Carney, J.N., Horák, J.M., Pharaoh, T.C., Gibbons, W., Wilson, D., Barclay, W.J., Bevins, R.E., Cope, J.C.W. & Ford, T.D. (2000): Precambrian Rocks of England and Wales. Geological Conservation Review Series, Joint Nature Conservation Committee, Peterborough, 20.

Collins, S.A. and Buchan, C. (2004): Provenance and age constraints of the South Stack Group, Anglesey, UK: U-Pb SIMS detrital zircon data. Journal of the Geological Society, London, 161, pp. 743–746

Conway, J. (2010): Rocks and landscapes of the Anglesey Coastal Footpath. Produced by GeoMon Anglesey Geopark. ISBN 0-9546966-3-8

Dallmeyer, R.D. & Gibbons, W. (1987): The age of blueschist metamorphism in Anglesey, North Wales: evidence from 40Ar/39Ar mineral ages of the Penmynydd Schists. Journal of the Geological Society, London, 144, pp. 843–850

Gibbons, W., Horák, J.M. (1990): Contrasting metamorphic terranes in northwest Wales. In: D'Lemos, R.S., Strachan, R.A. & Topley, C.G. (eds) The Cadomian Orogeny. The Geological Society, London, Special Publications, 51, pp. 315–328.

Gibbons, W., Tietzsch-Tyler, D., Horák, J.M. & Murphy, F.C. (1994): Precambrian rocks in Anglesey, southwest Llyn and southeast Ireland. In: Gibbons, W. & Harris, A.L. (eds) A revised correlation of Precambrian rocks in the British Isles. Geological Society, London, Special Reports, 22, 75–83.

Gibbons, W. & Horák, J.M. (1990): Contrasting metamorphic terranes in northwest Wales. In: D'Lemos, R.S., Strachan, R.A. & Topley, C.G. (eds) The Cadomian Orogeny. Geological Society, London, Special Publications, 51, pp. 401–423.

Gibbons, W. & Horák, J. M. (1996): The evolution of the Neoproterozoic Avalonian subduction system: Evidence from the British Isles. In: Nance, R.D. & Thompson, M.D. (eds) Avalonian and related peri-Gondwanan terranes of the circum-Atlantic. Geological Society of America Special Papers, 304, pp. 269–280.

Greenly, E., (1919): The geology of Anglesey. Memoir of the Geological Survey of the U.K. [2 vols, 980 pp.].

Horák, J.M., (1993): The Late Precambrian Coedana & Sarn Complexes. PhD thesis, University of Wales, Cardiff.

Horák, J.M., & Evans, J. A. (2011): Early Neoproterozoic limestones from the Gwna group, Anglesey. Geol. Mag. 148 (1), pp. 78-88

Kawai, T., Windiey, B.F., Terabayashi, M., Yamamoto, H., Maruyama, S., Isozaki, Y., (2006): Mineral isograds and zones of the Anglesey blueschist belt, UK: implications for the metamorphic development of a subduction-accretion complex. Journal of Metamorphic Geology 24, pp. 591-602.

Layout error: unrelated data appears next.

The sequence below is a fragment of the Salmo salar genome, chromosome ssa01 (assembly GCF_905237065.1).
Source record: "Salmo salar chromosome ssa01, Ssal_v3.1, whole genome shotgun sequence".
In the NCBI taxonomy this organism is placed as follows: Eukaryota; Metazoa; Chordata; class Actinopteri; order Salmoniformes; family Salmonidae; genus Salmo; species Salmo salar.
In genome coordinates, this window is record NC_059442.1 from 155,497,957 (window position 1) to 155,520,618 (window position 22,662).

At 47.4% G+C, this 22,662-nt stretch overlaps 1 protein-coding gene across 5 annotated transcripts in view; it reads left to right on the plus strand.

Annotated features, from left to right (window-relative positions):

Kawai, T., Windley, B.F., Terabayashi, M., Yamamoto, H., Maruyama, S., Omori, S., Shibuya, T., Sawaki, Y., Isozaki, Y., (2007): Geotectonic framework of the blueschist unit on Anglesey-Lleyn, UK, and its role in the development of a Neoproterozoic accretionary orogen. Precambrian Research 153, pp. 11-28.

Kawai, T., Windley, B.F., Terabayashi, M., Yamamoto, H., Isozaki, Y., Maruyama, S. (2008): Neoproterozoic glaciation in the mid-oceanic realm: An example from hemi-pelagic mudstones on Llanddwyn Island, Anglesey, UK. Gondwana Research 14, pp. 105-114

Maruyama, S., Kawai, T., Windley, B.F. (2010): Ocean plate stratigraphy and its imbrication in an accretionary orogen: the Mona Complex, Anglesey - Lleyn, Wales, UK. Geological Society, London, Special Publications, Vol. 338, pp. 55-75

Shackleton. R.M. (1975): Precambrian rocks of North Wales. In: Harris. A.L., Shackleton. R.M., Watson. J., Downie. C., Harland, W.B. & Moorbath. S. (eds) A correlation of Precambrian rocks in the British Isles. Geological Society. London Special Reports. 6, pp. 76—82.

Tatham, D. 2009. Field Excursion to Anglesey. Deformation, Rheology & Tectonics Conference, a joint venture between the universities of Liverpool and Manchester.

Tietzsch-Tyler, D. & Phillips, E.R. (1989): Correlation of the Monian Supergroup in NW Anglesey with the Cahore Group in SE Ireland. Journal of the Geologicl Society, London, 146, pp. 417–418

Treagus, J. E., Treagus, S.H. Droop, G.T.R. (2003): Superposed deformations and their hybrid effects on the Rhoscolyn Anticline unravelled. Journal of the Geological Society, London, 160, pp. 117–136

Treagus, J. E. & Treagus, S.H. (2013): The Rocks of Anglesey's Coast. Published by Gwasg Carreg Gwalch. ISBN: 978-1-8452-209-1

Treagus, J. (2008): Anglesey Geology - a field guide. ISBN 0-9546966-2-X

Wood, M. (2012): The Historical development of the term 'Melange' and its relevance to Precambrian geology of Anglesey and the Lleyn Peninsula in Wales, UK. Journal of Geography 121 (1) 168 - 180 2012.